What about the answer_url? The answer_url is the webhook for when a staff answers this call. The desired behavior here is that the staff who answered the call gets added to the conversation where the hotline caller is. Therefore, in addition to the Nexmo-provided payload to the webhook, I need to pass in the conversation_name (which is the conversation_uuid).

I created a new endpoint in my web service to handle this webhook by including both the conversation_uuid and the call uuid to in the URL:

With this endpoint created, whenever a staff member answers the call from the hotline, I will have a way to find out which conversation to add them to.

Finally, the answer webhook looks like the following:

Adding Staff Members to the Conference Call

The answer_conference_call endpoint was created with the purpose of adding the staff members to the conference call. To accomplish this, I needed to return an NCCO to the webhook that contains a “conversation” action and the name of the conversation. But before they are added, I’d like to greet the staff so they know that they’re joining the PyCascades Code of Conduct Hotline.

Recall that the PHONE_NUMBERS environment variable also includes the names of the phone number owner.

I created the following function to retrieve the name of the phone number owner:

With that function, I can greet the staff as follows:

At this time, you might be wondering, what the origin_call_uuid is used for. I figured that it could be a nice courtesy to let the hotline caller know that which member of the PyCascades staff is answering their call. Also, remember that this is a conference call, so potentially more than one person may join. Instead of letting someone join silently, I’m giving a heads up to everyone in the call of who just joined.

So now the answer_conference_call endpoint looks like the following:

The Completed Call Flow

With that, the enhanced PyCascades Code of Conduct is completed.

The complete call flow is as follows:

  • A caller dials the hotline.

  • PyCascades staff members receive a Slack notification that there is an incoming call to the hotline.

    CoC event received notification screenshot

  • Information on the call is added to Google Sheets.

    CoC event received in GSheets screenshot

  • Caller hears a message: “Welcome to the PyCascades Code of Conduct Hotline. This call is recorded.”

  • Caller hears music while they wait to be connected.

  • Each PyCascades staff receive a call from the hotline.

  • A PyCascades staff answers the call, and hears, “Hello {staffname}, connecting you to PyCascades hotline.”

  • Meanwhile, the caller hears the message “{staffname} is joining this call.”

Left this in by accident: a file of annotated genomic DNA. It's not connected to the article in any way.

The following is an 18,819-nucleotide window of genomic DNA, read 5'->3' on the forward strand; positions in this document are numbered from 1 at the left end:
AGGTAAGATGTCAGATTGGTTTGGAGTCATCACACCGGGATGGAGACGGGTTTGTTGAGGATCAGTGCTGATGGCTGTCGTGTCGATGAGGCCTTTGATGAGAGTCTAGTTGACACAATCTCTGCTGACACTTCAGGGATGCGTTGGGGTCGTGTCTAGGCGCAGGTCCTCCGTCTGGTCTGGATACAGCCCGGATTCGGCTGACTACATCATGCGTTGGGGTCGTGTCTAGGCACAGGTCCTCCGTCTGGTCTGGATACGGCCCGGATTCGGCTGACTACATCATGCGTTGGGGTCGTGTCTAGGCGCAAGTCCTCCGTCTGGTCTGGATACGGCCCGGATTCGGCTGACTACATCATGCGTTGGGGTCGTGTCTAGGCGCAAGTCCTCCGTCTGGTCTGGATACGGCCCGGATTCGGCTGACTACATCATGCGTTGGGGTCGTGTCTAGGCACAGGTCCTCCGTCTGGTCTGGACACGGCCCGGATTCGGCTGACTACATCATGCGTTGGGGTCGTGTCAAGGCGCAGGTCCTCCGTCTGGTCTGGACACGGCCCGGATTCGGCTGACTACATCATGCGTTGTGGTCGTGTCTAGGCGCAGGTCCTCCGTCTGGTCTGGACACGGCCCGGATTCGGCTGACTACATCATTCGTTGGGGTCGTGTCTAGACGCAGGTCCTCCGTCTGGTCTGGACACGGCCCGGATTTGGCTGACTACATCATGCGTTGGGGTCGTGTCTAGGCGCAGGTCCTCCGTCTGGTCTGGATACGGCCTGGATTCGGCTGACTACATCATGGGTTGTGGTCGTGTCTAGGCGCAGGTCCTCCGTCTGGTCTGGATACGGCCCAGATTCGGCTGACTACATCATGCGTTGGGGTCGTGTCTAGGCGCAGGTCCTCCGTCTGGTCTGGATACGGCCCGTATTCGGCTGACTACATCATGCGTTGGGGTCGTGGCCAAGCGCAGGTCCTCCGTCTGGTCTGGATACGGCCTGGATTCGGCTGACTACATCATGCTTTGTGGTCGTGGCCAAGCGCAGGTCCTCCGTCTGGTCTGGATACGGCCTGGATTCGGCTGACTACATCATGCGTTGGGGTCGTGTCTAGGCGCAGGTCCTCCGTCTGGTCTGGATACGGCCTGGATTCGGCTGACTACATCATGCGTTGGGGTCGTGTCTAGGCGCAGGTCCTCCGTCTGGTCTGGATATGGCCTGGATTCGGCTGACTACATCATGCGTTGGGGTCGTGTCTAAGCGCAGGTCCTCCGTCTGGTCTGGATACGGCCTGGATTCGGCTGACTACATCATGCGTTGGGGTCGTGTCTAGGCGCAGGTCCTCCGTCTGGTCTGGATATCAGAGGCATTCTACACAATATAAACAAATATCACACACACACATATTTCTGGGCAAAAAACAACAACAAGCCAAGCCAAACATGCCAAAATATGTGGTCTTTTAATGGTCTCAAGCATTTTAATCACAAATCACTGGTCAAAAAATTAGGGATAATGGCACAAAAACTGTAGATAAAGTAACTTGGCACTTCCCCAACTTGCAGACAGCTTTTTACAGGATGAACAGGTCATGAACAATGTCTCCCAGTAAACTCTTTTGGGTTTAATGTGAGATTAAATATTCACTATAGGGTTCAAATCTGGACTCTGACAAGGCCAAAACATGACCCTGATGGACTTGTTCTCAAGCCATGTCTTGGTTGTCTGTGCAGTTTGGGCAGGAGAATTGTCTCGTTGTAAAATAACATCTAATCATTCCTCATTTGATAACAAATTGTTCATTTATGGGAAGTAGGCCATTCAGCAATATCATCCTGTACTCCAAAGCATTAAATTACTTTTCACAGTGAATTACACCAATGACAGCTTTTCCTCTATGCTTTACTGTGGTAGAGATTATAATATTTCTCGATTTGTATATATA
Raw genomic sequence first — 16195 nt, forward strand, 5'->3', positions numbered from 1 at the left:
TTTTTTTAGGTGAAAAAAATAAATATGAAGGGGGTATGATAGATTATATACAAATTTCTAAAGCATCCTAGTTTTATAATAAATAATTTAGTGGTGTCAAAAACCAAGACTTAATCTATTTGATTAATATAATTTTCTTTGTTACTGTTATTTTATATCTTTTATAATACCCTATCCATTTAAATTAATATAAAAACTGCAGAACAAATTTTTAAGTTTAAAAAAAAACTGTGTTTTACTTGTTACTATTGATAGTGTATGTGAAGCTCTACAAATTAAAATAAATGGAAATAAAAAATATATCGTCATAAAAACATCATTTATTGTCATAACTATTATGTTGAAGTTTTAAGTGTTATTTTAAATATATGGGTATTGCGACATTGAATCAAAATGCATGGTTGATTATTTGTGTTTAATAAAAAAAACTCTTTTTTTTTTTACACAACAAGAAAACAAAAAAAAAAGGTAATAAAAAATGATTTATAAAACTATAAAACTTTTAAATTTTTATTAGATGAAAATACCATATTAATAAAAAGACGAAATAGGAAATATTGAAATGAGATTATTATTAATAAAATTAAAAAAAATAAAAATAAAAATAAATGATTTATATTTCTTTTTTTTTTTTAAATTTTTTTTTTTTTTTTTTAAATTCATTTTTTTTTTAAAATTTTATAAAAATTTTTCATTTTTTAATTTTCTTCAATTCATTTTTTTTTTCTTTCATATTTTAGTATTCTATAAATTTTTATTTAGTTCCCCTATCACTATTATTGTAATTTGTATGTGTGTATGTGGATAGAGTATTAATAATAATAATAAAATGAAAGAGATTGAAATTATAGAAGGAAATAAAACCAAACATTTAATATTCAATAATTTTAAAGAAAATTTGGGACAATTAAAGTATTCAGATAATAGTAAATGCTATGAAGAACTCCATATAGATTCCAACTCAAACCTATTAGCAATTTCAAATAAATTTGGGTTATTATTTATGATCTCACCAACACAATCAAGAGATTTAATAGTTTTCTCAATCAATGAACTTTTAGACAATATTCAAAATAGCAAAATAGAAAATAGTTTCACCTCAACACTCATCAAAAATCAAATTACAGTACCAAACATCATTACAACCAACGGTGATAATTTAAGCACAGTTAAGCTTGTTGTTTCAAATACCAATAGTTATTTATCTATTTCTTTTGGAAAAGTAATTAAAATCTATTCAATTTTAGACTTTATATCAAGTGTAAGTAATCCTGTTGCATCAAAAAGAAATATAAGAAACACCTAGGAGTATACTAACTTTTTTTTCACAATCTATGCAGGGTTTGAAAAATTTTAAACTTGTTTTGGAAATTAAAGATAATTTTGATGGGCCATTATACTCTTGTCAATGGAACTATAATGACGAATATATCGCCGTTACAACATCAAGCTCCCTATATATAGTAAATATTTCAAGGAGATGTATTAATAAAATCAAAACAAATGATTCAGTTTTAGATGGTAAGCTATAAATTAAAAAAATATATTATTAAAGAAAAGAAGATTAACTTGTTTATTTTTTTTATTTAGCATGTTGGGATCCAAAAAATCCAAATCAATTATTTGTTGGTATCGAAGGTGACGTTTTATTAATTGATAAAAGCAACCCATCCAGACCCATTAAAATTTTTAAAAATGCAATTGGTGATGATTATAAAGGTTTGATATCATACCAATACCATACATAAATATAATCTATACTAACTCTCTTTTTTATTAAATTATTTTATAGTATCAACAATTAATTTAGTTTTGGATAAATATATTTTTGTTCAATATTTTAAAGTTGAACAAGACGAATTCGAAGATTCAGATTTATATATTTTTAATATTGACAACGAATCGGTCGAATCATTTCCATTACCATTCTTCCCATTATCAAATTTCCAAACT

• Staff and caller continue the conversation.

  • Staff hangs up, at which point the call recording is completed.

  • Staff members receive a Slack notification that there is a new recording.

    Slack notification on recording received screenshot

  • Information on the recording is also added in Google Sheets.

    GSheets recording received screenshot

Downloading the Recording

The recording can be downloaded by using Nexmo Python client, and the recording_url is the url received in the recording events webhook.

Call recordings are stored in Nexmo for one month before they get automatically deleted. Since these calls are important and we don’t want to lose the recordings, I’ve created a command line script that can be used to downloading the recordings.

The script can be run as follows:

Once the script is run, the recordings are downloaded and stored locally in the recording directory.

Conclusions

Thanks to Nexmo and Zapier, I’m able to enhance the PyCascades Code of Conduct hotline. Setting up this hotline does seem to be more complicated than before.

However, I believe the new enhancements like auto-recording, auto-logging in Google Spreadsheets are useful to all of our staff members, so I’m willing to spend the extra time to set this up for PyCascades. In addition, by using Zapier instead of hardcoding it, we can be more flexible in case we want to add additional integrations.

Thanks for reading! If you have further questions, regarding the hotline, PyCascades, or Zapier, please do not hesitate to email me at [email protected]


Note from Nexmo Developer Relations: We’re super happy Mariatta decided to use Nexmo to help make PyCascades Code of Conduct reporting better. We believe having a CoC is a vital part of creating a welcoming and inclusive space. We’d like to show our support to any conference or meet-up which would like to run a Code of Conduct hotline. If you are an event organiser and you would like to use Mariatta’s Code of Conduct hotline for your event please email [email protected] and we’ll happily support you in setting up the application and with some free Nexmo credit.